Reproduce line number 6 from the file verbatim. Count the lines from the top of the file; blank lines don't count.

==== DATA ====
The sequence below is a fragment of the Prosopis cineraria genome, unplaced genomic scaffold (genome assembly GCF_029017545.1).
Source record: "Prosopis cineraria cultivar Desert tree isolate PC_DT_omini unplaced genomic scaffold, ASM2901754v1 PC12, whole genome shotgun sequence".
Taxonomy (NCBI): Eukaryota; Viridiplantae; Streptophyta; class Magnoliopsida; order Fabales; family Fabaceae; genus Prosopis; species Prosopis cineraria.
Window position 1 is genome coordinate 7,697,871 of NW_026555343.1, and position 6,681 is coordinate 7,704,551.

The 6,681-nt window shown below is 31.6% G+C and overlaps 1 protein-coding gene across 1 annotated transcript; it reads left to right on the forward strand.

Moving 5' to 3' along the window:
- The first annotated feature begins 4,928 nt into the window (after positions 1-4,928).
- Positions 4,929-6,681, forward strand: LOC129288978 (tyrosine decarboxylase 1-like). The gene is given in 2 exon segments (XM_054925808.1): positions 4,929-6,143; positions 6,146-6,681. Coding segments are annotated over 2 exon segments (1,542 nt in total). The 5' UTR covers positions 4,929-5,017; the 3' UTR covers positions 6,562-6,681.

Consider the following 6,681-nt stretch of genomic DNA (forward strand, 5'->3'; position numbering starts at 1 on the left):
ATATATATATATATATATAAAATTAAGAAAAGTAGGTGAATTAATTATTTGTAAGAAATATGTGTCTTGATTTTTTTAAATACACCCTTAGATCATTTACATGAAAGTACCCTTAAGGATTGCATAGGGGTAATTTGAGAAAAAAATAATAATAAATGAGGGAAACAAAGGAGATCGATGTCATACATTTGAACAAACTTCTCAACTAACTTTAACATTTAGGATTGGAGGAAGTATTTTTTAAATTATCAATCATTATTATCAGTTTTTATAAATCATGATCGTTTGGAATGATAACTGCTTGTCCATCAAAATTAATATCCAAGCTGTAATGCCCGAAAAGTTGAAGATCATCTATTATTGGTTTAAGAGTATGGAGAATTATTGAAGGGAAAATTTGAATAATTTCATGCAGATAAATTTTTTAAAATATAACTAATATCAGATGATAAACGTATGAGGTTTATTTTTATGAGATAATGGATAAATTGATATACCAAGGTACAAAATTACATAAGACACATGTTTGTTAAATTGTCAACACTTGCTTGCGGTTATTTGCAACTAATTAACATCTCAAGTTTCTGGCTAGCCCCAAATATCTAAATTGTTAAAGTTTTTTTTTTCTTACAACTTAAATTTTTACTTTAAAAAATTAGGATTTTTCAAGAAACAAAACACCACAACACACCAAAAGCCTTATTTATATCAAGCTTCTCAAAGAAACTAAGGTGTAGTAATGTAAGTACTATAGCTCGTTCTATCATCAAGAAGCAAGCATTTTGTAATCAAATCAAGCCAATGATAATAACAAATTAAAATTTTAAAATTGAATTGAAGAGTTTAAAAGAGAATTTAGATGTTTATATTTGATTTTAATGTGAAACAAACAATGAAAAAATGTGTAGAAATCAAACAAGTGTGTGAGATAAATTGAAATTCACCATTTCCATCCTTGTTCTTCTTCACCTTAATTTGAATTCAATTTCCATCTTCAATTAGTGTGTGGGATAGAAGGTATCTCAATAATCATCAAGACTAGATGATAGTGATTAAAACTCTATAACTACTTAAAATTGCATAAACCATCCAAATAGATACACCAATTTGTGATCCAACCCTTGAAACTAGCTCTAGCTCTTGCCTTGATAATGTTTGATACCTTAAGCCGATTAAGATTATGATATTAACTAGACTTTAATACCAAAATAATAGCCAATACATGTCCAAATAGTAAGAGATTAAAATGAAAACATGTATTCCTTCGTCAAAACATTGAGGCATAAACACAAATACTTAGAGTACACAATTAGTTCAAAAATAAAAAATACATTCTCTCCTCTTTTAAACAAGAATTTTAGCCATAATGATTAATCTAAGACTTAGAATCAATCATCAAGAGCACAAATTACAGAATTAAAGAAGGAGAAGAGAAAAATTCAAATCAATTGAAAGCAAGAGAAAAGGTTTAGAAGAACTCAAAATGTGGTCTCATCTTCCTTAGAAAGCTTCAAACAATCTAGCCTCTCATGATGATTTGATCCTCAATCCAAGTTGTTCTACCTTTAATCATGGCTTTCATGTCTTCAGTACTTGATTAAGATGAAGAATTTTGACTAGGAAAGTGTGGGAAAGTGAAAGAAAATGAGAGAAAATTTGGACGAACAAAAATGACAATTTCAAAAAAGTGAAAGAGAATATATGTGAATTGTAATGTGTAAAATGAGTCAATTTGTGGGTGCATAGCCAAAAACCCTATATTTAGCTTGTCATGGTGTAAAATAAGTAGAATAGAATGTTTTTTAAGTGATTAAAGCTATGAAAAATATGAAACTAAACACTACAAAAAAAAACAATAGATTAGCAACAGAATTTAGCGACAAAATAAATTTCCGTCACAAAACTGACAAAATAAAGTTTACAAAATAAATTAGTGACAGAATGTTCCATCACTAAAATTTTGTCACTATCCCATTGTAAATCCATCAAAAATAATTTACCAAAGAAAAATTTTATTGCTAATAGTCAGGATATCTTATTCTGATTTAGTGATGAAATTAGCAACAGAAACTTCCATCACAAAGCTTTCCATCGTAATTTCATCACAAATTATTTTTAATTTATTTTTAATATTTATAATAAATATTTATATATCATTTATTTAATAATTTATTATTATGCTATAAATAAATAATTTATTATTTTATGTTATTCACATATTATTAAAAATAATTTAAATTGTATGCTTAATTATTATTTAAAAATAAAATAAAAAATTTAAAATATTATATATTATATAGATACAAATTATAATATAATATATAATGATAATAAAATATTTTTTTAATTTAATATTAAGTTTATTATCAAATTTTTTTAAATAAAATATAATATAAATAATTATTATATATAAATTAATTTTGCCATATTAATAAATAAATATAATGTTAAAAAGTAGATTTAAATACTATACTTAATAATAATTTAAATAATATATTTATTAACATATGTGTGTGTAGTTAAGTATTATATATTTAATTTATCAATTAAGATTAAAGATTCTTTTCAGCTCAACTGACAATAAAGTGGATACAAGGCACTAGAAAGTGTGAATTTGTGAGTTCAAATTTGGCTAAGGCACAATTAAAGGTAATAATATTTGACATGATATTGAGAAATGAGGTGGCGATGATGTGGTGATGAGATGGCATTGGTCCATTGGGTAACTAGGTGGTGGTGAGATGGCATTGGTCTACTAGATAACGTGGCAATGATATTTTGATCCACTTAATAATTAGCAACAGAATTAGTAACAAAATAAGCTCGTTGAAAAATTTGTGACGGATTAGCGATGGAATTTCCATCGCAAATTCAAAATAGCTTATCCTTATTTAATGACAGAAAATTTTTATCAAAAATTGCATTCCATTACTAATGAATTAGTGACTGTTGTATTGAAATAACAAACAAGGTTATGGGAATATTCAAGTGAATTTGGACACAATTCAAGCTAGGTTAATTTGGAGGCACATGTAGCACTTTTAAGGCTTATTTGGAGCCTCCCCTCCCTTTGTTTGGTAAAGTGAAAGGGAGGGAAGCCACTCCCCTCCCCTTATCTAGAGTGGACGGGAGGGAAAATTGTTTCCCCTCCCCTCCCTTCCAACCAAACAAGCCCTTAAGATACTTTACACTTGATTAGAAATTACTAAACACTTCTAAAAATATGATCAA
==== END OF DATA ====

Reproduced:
Moving 5' to 3' along the window: